Articles of interest
17th September 2021
Book in Focus
Emotional Health, from Science to Whole Being
By Carol Dillon
We are living in a rapidly changing world where different challenges are constantly emerging. Environmental disruptions, everyday life stressors related to economic issues, problems at work, and difficulties in the family or in our social relations are all risk factors for the development of anxiety and affective disorders.
Mental health can be defined by the presence of a bio-psycho-socio-cultural balance. Emotions are an exquisite combination of our past and present experiences and external influences; they can also have an impact on our mental and physical health. Mind and body are a continuum. Emotions rule our everyday lives, and so it is crucial to learn how to cope with them. Discovering ourselves and understanding our biological rhythms, as well as the environment that surrounds us, can help us to handle emotions.
Our brains, heart, and vascular, immunological, digestive, and respiratory systems are all formed by different kinds of cells. All of our body’s cells have genetic information (DNA), which is transmitted to other cells. Daily life activities and habits, psychological stressors, and environmental changes or disruptions can affect genes. This is one of the basic concepts of epigenetics, which refers to changes outside genetics that do not affect DNA sequencing (genotype), but do impact its expression (phenotype). In conclusion, the environment can affect our present and our future generations.
To cope with these changes, it is necessary to start building resilience. The American Psychological Association defines resilience “as the process of adapting well in the face of adversity, trauma, tragedy, threats, or significant sources of stress—such as family and relationship problems, serious health problems, or workplace and financial stressors. As much as resilience involves “bouncing back” from these difficult experiences, it can also involve profound personal growth”. We need to learn how to cope with changes and stressful events to achieve happiness and a good quality of life.
In engineering, resilience is a system’s ability to recover from a fault and maintain the persistency of service dependability in the face of faults. The Cambridge Dictionary also defines resilience “as the ability of a substance to return to its usual shape after being bent stretched, or pressed”: elasticity. Our brains have this capacity through the process of neuroplasticity. Environmental changes stimulate our neurobiological systems and generate neurobiological changes both in brain cells (neurons and neuroglia cells) and in neuronal systems (throughout neurotransmitters).
Emotional Health, from Science to Whole Being introduces the concept of emotional health defined through the neurosciences and different medical and psychological approaches. It defines neuroscience, biological concepts, and mental health through both psychiatric and clinical perspectives by presenting case reports. The book also develops the concept of a bio-psycho-socio-cultural balance, and describes the features of nutrition, lifestyle, and physical and cognitive activities, as well as their influence on mental health and emotions. It introduces the concepts of planetary health, environmental changes, and epigenetics, and explores the concept of holistic medicine and how it can work alongside medical treatments.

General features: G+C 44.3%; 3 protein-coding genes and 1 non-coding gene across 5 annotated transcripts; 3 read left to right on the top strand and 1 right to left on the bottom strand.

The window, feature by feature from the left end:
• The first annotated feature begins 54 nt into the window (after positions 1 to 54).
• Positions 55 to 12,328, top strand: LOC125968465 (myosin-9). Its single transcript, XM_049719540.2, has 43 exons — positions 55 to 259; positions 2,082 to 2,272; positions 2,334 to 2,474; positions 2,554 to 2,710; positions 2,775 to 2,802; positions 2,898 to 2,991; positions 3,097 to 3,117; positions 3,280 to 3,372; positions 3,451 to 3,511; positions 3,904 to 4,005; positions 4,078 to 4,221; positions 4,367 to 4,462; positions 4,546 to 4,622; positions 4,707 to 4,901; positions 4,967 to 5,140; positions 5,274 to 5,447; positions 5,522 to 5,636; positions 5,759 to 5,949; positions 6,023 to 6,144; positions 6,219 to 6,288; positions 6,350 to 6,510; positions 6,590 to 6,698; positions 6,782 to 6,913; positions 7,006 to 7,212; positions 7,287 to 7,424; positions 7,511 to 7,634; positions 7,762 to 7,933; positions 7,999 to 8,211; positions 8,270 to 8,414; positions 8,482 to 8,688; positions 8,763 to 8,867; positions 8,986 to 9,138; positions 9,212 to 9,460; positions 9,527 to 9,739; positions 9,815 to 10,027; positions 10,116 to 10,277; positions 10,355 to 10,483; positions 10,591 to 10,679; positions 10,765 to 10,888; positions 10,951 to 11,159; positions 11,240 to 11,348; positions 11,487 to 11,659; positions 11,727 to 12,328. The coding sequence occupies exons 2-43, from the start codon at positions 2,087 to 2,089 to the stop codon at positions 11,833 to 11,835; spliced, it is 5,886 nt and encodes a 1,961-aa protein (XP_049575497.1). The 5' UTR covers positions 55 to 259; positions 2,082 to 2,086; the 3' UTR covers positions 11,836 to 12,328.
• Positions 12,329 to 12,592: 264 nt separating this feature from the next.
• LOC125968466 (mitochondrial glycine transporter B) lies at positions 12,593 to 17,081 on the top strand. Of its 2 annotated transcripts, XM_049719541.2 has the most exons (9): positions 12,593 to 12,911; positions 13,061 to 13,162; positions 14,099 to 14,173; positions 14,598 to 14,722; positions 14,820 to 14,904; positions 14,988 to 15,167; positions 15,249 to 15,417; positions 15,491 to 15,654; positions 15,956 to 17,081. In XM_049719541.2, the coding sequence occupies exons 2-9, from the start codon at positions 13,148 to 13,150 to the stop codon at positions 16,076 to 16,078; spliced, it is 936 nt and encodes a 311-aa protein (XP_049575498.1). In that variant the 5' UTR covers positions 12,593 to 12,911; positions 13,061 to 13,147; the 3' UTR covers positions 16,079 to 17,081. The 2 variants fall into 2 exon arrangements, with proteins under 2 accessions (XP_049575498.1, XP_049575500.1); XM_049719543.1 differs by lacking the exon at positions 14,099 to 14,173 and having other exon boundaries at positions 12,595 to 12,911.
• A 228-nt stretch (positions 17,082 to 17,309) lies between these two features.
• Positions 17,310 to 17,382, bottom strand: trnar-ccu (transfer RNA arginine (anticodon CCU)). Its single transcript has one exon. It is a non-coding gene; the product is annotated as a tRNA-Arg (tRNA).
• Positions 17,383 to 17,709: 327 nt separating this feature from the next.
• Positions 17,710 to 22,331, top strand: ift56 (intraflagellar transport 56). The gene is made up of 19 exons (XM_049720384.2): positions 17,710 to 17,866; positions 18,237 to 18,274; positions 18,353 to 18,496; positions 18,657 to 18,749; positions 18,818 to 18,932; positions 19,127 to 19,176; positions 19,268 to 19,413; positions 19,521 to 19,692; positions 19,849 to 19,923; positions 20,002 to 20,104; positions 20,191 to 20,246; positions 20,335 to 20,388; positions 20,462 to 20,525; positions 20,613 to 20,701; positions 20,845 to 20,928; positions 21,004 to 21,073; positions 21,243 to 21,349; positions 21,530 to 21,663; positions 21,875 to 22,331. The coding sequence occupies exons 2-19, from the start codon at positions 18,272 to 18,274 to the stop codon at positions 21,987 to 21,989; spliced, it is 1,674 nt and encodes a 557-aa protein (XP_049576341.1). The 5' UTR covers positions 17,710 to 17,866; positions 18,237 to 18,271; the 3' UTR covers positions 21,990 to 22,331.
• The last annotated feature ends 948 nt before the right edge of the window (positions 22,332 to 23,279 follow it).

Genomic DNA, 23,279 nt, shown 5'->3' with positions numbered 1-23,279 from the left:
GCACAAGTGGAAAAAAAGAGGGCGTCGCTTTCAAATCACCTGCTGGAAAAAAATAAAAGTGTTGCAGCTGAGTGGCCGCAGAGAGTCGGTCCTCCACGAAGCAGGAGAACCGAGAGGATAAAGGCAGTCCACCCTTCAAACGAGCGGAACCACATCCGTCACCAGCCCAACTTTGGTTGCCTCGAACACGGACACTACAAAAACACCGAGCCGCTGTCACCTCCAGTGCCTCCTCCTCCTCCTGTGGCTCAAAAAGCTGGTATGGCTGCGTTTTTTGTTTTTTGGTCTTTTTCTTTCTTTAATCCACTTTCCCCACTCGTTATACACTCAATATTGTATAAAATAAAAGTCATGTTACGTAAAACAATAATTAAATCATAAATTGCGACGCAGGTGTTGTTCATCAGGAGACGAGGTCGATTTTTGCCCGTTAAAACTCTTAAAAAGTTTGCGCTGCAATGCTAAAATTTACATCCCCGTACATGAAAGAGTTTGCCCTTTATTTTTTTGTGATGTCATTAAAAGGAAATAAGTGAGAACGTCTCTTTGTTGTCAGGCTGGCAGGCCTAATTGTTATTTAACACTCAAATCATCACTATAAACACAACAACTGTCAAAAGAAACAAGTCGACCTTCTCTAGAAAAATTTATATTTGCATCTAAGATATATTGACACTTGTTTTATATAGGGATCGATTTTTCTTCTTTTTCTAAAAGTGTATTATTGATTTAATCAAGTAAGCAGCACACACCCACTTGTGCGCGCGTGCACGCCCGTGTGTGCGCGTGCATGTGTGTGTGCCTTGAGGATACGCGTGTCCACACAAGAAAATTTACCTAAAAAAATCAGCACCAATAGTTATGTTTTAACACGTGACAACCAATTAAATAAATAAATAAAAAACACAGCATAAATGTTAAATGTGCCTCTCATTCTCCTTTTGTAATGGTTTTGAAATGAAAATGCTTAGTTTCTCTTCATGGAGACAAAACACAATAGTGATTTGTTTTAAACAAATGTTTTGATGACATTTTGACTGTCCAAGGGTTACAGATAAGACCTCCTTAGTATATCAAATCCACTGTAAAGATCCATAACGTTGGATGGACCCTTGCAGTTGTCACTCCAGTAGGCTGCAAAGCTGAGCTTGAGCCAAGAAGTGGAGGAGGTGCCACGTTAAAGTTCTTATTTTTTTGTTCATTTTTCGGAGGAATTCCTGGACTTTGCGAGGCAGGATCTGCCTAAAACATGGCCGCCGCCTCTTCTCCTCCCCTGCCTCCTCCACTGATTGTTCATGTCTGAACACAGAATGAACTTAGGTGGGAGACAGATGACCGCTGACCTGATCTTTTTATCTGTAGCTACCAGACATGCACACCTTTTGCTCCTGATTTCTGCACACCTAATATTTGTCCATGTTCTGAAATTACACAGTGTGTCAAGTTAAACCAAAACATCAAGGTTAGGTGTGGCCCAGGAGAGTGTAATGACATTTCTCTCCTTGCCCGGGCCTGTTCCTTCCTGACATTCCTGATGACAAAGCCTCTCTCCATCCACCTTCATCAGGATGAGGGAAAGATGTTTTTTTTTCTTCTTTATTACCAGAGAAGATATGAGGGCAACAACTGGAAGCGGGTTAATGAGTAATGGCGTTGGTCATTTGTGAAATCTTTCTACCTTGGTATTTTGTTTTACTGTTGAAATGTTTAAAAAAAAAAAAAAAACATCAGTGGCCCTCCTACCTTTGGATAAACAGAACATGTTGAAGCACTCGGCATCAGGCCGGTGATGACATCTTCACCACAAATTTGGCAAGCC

The social and cultural environment, biology (personal and family history), and personality (resiliency ability) are important aspects to consider during a holistic examination. The bio-psycho-socio-cultural approach requires integration between conventional medicine and complementary modalities. This strategy will make us appreciate the body-mind connection and achieve a cure using multiple levels, including nutrition, movement, healthy lifestyle, relaxation, proper and effective medication, and psychotherapy, among others.
In the book, different topics, such as anatomical and cellular components of the nervous system, brain functioning and its relation with the emotions, clinical case reports, the relationship between mental health and the environment, and psychopharmacological treatments of depression and anxiety are addressed. The book demonstrates that the integration of conventional medicine with complementary modalities is essential to analyzing people and patients using a multidimensional approach. This leads to the idea that a connection between the mind and the body is of great importance.
The book represents the culmination of different research topics addressed by its author, Carol Dillon, MD, PhD, such as depression and anxiety disorders, depression and its relation with cognitive impairment, lifestyle factors and neurodegenerative diseases, nutrition and healthy brain, cognitive stimulation, and pharmacological treatment of affective and anxiety disorders.
Dr Carol Dillon studied Medicine at the Salvador University, Argentina, and specialized as a Psychiatrist at the Neuropsychiatric Hospital “Dr Braulio Moyano”, Buenos Aires, Argentina (2001-2005). After receiving her PhD in Mental Health Studies from Buenos Aires University, she is now a Professor of Neuroscience at Palermo University, Argentina, and works as a Clinical Researcher at the National Scientific and Technical Research Council. She also performs her clinical practice as a Neuropsychiatrist in the Neurology Section of the Medical Department at CEMIC University Hospital, Argentina, and is an international member of the American Psychiatric Association, as well as the World Federation of Biological Psychiatry. Her research explores depression, degenerative diseases, neuropsychiatric and neuropsychological symptoms, biological psychiatry and neuroscience.
Emotional Health, from Science to Whole Being is available now in Hardback at a 25% discount. Enter the code PROMO25 at the checkout to redeem.